Roughly 15 million rural residents struggle with drug and alcohol abuse, HIV, Hepatitis B and C, other sexually transmitted/infectious diseases, and mental disorders, and rural life has been characterized as having distinct features that create significant barriers to care for these stigmatizing illnesses.  We will study clinical practice domains that are the cornerstone of ethically sound treatment – the therapeutic alliance, confidentiality, informed consent, and treatment compliance.  Three specific aims are offered: (1) to use multi-source qualitative data to develop a new health care instrument and conceptual model with will identify barriers adversely affecting clinicians’ efforts to care for people with stigmatizing illnesses in various settings; (2) to use that quantitative instrument to survey multidisciplinary clinicians and thus to test 3 hypotheses and to test the fit of the initial model; and (3) to identify educational and informational resources that may improve care for stigmatizing illnesses.  Our hypotheses are: (1) clinicians will identify ethical and psychosocial issues that are barriers to optimal care that are greater when caring for more highly stigmatizing illnesses, particularly for those in rural areas; (2) clinicians will report distinct clinical care problem-seeking behaviors that are different when caring for more highly stigmatizing illnesses, particularly in rural areas; and (3) clinicians’ community, practice, professional, and personal characteristics will moderate the effects.


Our 5 year project has 2 phases: (1) a qualitative phase with experts, panels, interviews, and focus groups to identify assessment constructs, and indicators; and (2) a quantitative phase to survey multidisciplinary licensed clinicians about their views, experiences, behaviors, problems, and needs in caring for people with stigmatizing illnesses in rural and non-rural areas of Alaska and New Mexico.  Thus, the project will produce a new survey instrument, extensive qualitative and quantitative data, and a needs assessment, all concerning clinicians’ care of people with stigmatizing illnesses.  This is the initial step of a program that will later study patients and non-licensed caregivers to characterize barriers to optimal clinical care for often neglected disorders that represent immense human suffering and resource utilization in our country. Ultimately, our aim is to improve health care for people suffering from stigmatizing illnesses such as substance abuse, HIV and other sexually transmitted diseases, and mental disorders, especially individuals with such disorders who live in rural areas.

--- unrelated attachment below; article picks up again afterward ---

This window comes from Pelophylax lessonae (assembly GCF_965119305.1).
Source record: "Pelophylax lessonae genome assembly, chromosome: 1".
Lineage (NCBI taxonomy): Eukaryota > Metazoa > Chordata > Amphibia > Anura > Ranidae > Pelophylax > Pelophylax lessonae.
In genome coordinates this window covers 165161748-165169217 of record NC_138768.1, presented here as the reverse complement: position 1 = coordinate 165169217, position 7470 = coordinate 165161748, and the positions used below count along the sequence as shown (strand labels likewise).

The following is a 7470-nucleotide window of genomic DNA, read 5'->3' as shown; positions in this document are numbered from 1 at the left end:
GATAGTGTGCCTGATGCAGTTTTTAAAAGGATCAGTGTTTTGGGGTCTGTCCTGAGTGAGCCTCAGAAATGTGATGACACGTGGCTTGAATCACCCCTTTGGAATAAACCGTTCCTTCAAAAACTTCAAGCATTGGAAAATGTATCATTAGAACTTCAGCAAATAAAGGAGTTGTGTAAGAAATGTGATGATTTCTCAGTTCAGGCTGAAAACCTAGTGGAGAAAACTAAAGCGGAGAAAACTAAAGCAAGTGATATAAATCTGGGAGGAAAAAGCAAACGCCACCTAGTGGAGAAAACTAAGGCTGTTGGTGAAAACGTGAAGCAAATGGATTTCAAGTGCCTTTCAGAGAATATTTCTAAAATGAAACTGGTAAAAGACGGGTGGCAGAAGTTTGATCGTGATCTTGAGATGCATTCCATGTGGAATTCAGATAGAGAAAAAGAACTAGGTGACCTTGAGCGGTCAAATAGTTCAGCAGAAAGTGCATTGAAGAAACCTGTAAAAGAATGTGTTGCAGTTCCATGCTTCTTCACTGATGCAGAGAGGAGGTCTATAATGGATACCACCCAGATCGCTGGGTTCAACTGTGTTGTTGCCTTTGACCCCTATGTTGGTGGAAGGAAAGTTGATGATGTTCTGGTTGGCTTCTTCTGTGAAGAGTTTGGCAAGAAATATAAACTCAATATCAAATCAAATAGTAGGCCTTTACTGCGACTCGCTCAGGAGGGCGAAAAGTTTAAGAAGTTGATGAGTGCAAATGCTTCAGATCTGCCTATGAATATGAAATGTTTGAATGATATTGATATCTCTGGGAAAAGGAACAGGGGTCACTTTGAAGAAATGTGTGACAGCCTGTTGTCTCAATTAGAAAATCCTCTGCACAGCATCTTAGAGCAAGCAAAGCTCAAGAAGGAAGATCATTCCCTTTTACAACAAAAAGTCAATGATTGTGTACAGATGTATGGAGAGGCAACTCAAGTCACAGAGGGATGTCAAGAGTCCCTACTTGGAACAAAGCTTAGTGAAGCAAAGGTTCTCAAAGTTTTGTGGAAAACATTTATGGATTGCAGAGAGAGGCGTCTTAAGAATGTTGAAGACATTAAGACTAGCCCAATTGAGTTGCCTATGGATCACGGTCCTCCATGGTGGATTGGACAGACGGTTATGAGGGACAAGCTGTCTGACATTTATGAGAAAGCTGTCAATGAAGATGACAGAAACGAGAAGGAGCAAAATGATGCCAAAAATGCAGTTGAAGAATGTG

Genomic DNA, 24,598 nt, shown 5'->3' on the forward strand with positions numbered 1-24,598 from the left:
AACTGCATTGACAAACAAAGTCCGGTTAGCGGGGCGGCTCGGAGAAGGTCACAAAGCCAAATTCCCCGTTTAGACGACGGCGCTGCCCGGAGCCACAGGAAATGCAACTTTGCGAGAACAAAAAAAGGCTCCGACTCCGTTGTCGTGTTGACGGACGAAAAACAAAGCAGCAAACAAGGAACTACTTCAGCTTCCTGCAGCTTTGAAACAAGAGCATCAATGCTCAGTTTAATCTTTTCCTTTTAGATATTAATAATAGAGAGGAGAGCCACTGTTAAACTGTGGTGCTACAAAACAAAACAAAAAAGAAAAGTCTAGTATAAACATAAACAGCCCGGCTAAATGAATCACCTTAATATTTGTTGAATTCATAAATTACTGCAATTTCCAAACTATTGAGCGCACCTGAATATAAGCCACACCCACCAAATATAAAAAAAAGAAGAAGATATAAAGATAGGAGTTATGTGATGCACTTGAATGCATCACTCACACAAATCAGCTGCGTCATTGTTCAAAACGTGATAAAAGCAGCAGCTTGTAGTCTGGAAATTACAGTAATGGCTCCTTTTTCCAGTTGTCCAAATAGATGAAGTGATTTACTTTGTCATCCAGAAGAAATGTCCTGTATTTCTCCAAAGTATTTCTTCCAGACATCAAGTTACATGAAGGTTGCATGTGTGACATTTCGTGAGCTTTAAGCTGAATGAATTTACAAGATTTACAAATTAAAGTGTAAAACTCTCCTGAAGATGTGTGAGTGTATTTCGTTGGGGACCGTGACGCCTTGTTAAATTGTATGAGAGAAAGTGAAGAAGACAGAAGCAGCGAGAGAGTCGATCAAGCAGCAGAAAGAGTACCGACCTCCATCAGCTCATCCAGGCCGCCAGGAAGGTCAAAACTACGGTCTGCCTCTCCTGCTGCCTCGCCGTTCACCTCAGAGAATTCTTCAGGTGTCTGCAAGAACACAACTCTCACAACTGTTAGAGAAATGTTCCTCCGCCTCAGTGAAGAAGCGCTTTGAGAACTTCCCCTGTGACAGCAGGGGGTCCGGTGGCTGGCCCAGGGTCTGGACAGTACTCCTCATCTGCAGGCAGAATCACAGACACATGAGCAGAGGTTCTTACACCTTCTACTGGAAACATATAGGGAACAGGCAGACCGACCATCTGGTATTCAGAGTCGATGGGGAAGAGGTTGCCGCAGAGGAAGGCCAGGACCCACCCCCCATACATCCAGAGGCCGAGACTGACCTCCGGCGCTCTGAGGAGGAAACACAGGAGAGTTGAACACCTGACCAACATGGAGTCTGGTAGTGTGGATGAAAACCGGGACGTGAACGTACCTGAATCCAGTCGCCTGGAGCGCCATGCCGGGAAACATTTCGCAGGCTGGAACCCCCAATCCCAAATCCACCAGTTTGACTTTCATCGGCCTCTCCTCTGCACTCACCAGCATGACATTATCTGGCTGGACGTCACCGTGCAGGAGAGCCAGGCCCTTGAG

This project is funded by the National Institute on Drug Abuse through a grant awarded to the University of New Mexico Health Sciences Center (UNMHSC).  UNMHSC has contracted with Behavioral Health Research and Services to implement the Alaska portion of the grant.